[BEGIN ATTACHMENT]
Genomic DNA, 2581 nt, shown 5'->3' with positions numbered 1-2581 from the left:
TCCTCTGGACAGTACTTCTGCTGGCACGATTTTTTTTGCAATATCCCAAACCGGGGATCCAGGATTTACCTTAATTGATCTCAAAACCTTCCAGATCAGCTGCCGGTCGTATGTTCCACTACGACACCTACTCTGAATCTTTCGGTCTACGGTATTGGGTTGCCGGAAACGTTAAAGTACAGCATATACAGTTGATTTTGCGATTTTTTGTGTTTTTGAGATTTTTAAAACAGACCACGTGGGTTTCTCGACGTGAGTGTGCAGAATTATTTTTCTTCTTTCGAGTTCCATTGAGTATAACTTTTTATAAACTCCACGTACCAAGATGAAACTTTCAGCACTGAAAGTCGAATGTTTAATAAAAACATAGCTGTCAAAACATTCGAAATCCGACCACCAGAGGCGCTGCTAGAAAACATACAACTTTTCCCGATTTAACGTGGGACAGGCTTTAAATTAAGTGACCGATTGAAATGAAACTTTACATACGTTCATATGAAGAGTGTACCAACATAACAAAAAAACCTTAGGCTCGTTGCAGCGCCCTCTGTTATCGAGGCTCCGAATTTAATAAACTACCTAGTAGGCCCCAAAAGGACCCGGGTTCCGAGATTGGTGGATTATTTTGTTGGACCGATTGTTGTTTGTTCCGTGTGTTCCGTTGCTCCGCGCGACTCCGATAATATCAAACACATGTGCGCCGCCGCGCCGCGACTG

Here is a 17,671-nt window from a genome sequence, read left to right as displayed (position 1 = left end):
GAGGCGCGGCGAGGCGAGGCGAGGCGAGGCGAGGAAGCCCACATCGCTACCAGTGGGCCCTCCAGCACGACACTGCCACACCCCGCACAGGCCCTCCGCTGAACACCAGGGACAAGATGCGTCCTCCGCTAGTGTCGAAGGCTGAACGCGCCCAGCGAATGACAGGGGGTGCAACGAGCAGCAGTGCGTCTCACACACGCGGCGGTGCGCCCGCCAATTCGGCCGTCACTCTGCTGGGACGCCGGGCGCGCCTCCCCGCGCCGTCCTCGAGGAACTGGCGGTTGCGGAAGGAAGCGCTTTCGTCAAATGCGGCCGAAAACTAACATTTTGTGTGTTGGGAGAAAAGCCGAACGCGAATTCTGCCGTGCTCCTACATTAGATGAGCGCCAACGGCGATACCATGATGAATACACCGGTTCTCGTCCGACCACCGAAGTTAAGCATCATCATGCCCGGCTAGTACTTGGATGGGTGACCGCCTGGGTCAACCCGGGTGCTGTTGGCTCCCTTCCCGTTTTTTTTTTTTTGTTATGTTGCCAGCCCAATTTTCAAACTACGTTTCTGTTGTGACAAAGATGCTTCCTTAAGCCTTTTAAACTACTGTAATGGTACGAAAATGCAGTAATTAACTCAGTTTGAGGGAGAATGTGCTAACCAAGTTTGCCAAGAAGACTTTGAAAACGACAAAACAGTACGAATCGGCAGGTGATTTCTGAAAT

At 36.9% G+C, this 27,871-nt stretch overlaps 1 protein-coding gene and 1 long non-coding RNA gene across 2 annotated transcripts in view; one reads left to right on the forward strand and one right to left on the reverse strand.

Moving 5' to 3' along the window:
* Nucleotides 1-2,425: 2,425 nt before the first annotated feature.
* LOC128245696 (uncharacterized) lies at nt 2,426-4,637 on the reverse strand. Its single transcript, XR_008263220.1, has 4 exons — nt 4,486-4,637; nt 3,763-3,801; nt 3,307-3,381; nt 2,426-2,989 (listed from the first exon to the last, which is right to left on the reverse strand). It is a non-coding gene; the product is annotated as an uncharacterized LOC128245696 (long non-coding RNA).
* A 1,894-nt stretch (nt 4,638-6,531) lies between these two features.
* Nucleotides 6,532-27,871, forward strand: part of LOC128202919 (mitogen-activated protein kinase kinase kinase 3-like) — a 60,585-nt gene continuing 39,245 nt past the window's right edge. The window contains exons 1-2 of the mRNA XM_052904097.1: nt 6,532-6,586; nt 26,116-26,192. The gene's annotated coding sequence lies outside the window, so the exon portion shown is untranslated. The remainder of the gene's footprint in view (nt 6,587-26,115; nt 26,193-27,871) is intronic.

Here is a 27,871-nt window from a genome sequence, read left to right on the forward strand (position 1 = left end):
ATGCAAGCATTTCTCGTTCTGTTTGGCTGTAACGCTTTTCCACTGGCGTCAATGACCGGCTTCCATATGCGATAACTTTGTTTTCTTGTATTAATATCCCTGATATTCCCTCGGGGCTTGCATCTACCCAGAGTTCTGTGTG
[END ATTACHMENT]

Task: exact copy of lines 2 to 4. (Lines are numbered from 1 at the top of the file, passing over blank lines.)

TCCTCTGGACAGTACTTCTGCTGGCACGATTTTTTTTGCAATATCCCAAACCGGGGATCCAGGATTTACCTTAATTGATCTCAAAACCTTCCAGATCAGCTGCCGGTCGTATGTTCCACTACGACACCTACTCTGAATCTTTCGGTCTACGGTATTGGGTTGCCGGAAACGTTAAAGTACAGCATATACAGTTGATTTTGCGATTTTTTGTGTTTTTGAGATTTTTAAAACAGACCACGTGGGTTTCTCGACGTGAGTGTGCAGAATTATTTTTCTTCTTTCGAGTTCCATTGAGTATAACTTTTTATAAACTCCACGTACCAAGATGAAACTTTCAGCACTGAAAGTCGAATGTTTAATAAAAACATAGCTGTCAAAACATTCGAAATCCGACCACCAGAGGCGCTGCTAGAAAACATACAACTTTTCCCGATTTAACGTGGGACAGGCTTTAAATTAAGTGACCGATTGAAATGAAACTTTACATACGTTCATATGAAGAGTGTACCAACATAACAAAAAAACCTTAGGCTCGTTGCAGCGCCCTCTGTTATCGAGGCTCCGAATTTAATAAACTACCTAGTAGGCCCCAAAAGGACCCGGGTTCCGAGATTGGTGGATTATTTTGTTGGACCGATTGTTGTTTGTTCCGTGTGTTCCGTTGCTCCGCGCGACTCCGATAATATCAAACACATGTGCGCCGCCGCGCCGCGACTG

Here is a 17,671-nt window from a genome sequence, read left to right as displayed (position 1 = left end):
GAGGCGCGGCGAGGCGAGGCGAGGCGAGGCGAGGAAGCCCACATCGCTACCAGTGGGCCCTCCAGCACGACACTGCCACACCCCGCACAGGCCCTCCGCTGAACACCAGGGACAAGATGCGTCCTCCGCTAGTGTCGAAGGCTGAACGCGCCCAGCGAATGACAGGGGGTGCAACGAGCAGCAGTGCGTCTCACACACGCGGCGGTGCGCCCGCCAATTCGGCCGTCACTCTGCTGGGACGCCGGGCGCGCCTCCCCGCGCCGTCCTCGAGGAACTGGCGGTTGCGGAAGGAAGCGCTTTCGTCAAATGCGGCCGAAAACTAACATTTTGTGTGTTGGGAGAAAAGCCGAACGCGAATTCTGCCGTGCTCCTACATTAGATGAGCGCCAACGGCGATACCATGATGAATACACCGGTTCTCGTCCGACCACCGAAGTTAAGCATCATCATGCCCGGCTAGTACTTGGATGGGTGACCGCCTGGGTCAACCCGGGTGCTGTTGGCTCCCTTCCCGTTTTTTTTTTTTTGTTATGTTGCCAGCCCAATTTTCAAACTACGTTTCTGTTGTGACAAAGATGCTTCCTTAAGCCTTTTAAACTACTGTAATGGTACGAAAATGCAGTAATTAACTCAGTTTGAGGGAGAATGTGCTAACCAAGTTTGCCAAGAAGACTTTGAAAACGACAAAACAGTACGAATCGGCAGGTGATTTCTGAAAT